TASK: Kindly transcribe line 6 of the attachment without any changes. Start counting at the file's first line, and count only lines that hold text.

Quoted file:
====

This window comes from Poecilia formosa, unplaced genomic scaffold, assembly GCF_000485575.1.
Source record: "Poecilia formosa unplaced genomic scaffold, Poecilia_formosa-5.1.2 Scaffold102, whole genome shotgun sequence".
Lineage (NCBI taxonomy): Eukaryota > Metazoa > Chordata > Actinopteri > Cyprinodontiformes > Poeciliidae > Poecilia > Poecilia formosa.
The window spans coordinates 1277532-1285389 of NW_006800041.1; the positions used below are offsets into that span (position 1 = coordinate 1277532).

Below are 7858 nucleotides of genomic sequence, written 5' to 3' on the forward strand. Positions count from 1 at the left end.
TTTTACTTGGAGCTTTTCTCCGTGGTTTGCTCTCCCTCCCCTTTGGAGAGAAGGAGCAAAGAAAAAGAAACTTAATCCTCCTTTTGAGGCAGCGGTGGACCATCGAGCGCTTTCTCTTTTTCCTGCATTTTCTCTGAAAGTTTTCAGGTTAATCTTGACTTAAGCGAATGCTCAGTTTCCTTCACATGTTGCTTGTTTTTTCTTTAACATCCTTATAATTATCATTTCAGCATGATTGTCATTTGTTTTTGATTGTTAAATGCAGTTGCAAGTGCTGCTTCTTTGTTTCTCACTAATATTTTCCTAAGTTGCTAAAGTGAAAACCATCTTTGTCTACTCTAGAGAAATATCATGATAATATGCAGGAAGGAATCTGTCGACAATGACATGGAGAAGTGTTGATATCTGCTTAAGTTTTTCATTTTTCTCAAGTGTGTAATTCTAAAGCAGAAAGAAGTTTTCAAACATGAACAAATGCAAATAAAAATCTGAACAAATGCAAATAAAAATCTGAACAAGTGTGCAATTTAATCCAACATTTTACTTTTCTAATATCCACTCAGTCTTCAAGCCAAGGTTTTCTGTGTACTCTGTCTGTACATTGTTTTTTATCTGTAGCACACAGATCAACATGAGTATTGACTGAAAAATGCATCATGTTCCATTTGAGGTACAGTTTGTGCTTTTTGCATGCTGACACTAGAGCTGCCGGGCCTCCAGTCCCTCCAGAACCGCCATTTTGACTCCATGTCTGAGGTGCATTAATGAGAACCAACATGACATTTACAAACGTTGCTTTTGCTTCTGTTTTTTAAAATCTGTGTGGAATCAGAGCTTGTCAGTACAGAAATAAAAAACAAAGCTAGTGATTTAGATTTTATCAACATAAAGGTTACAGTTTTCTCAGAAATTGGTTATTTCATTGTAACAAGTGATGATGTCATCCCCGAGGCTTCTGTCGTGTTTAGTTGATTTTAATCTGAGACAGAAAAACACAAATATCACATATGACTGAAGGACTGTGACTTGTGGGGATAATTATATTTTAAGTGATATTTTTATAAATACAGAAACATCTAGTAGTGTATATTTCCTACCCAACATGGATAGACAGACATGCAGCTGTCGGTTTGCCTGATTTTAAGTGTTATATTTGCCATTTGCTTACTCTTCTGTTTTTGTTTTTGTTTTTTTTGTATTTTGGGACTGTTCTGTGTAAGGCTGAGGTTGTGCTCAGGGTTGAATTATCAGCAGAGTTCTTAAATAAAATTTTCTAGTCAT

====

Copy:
TTTTACTTGGAGCTTTTCTCCGTGGTTTGCTCTCCCTCCCCTTTGGAGAGAAGGAGCAAAGAAAAAGAAACTTAATCCTCCTTTTGAGGCAGCGGTGGACCATCGAGCGCTTTCTCTTTTTCCTGCATTTTCTCTGAAAGTTTTCAGGTTAATCTTGACTTAAGCGAATGCTCAGTTTCCTTCACATGTTGCTTGTTTTTTCTTTAACATCCTTATAATTATCATTTCAGCATGATTGTCATTTGTTTTTGATTGTTAAATGCAGTTGCAAGTGCTGCTTCTTTGTTTCTCACTAATATTTTCCTAAGTTGCTAAAGTGAAAACCATCTTTGTCTACTCTAGAGAAATATCATGATAATATGCAGGAAGGAATCTGTCGACAATGACATGGAGAAGTGTTGATATCTGCTTAAGTTTTTCATTTTTCTCAAGTGTGTAATTCTAAAGCAGAAAGAAGTTTTCAAACATGAACAAATGCAAATAAAAATCTGAACAAATGCAAATAAAAATCTGAACAAGTGTGCAATTTAATCCAACATTTTACTTTTCTAATATCCACTCAGTCTTCAAGCCAAGGTTTTCTGTGTACTCTGTCTGTACATTGTTTTTTATCTGTAGCACACAGATCAACATGAGTATTGACTGAAAAATGCATCATGTTCCATTTGAGGTACAGTTTGTGCTTTTTGCATGCTGACACTAGAGCTGCCGGGCCTCCAGTCCCTCCAGAACCGCCATTTTGACTCCATGTCTGAGGTGCATTAATGAGAACCAACATGACATTTACAAACGTTGCTTTTGCTTCTGTTTTTTAAAATCTGTGTGGAATCAGAGCTTGTCAGTACAGAAATAAAAAACAAAGCTAGTGATTTAGATTTTATCAACATAAAGGTTACAGTTTTCTCAGAAATTGGTTATTTCATTGTAACAAGTGATGATGTCATCCCCGAGGCTTCTGTCGTGTTTAGTTGATTTTAATCTGAGACAGAAAAACACAAATATCACATATGACTGAAGGACTGTGACTTGTGGGGATAATTATATTTTAAGTGATATTTTTATAAATACAGAAACATCTAGTAGTGTATATTTCCTACCCAACATGGATAGACAGACATGCAGCTGTCGGTTTGCCTGATTTTAAGTGTTATATTTGCCATTTGCTTACTCTTCTGTTTTTGTTTTTGTTTTTTTTGTATTTTGGGACTGTTCTGTGTAAGGCTGAGGTTGTGCTCAGGGTTGAATTATCAGCAGAGTTCTTAAATAAAATTTTCTAGTCAT